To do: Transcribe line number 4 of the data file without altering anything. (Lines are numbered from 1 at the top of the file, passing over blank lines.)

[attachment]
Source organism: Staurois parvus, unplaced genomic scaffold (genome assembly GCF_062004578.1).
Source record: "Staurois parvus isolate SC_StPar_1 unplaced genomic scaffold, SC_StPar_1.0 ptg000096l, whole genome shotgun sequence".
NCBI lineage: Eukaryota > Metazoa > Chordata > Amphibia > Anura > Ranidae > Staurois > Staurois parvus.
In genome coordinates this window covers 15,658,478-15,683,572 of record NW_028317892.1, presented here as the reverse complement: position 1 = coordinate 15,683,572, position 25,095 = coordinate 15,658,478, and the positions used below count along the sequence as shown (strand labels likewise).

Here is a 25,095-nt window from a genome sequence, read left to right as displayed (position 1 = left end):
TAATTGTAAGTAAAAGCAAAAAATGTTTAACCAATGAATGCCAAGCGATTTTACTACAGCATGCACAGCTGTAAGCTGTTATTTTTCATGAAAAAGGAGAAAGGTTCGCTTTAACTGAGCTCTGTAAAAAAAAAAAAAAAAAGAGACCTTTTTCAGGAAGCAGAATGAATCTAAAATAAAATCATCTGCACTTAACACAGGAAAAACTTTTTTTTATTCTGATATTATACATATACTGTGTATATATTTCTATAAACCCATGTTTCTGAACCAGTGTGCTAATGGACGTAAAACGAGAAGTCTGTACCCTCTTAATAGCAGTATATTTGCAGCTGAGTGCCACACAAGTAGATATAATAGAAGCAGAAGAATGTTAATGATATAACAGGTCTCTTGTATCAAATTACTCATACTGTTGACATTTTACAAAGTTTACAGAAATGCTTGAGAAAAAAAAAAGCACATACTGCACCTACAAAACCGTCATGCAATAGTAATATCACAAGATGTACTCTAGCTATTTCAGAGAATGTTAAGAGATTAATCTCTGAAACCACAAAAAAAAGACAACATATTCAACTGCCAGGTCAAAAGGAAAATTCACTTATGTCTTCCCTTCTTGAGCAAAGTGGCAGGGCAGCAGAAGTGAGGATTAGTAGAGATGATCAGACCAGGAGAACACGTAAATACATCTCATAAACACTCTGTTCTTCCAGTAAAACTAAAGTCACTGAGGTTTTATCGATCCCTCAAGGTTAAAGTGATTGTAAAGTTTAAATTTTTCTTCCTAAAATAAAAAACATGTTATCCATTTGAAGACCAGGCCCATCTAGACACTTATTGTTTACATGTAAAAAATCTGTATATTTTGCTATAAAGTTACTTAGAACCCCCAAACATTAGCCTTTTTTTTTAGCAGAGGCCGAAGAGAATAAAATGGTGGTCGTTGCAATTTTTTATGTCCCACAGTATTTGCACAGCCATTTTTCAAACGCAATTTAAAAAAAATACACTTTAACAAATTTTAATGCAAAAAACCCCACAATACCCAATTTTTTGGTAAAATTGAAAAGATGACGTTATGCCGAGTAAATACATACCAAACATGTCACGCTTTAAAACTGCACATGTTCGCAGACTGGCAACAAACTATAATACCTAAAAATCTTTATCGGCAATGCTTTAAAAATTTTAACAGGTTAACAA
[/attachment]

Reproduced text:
In genome coordinates this window covers 15,658,478-15,683,572 of record NW_028317892.1, presented here as the reverse complement: position 1 = coordinate 15,683,572, position 25,095 = coordinate 15,658,478, and the positions used below count along the sequence as shown (strand labels likewise).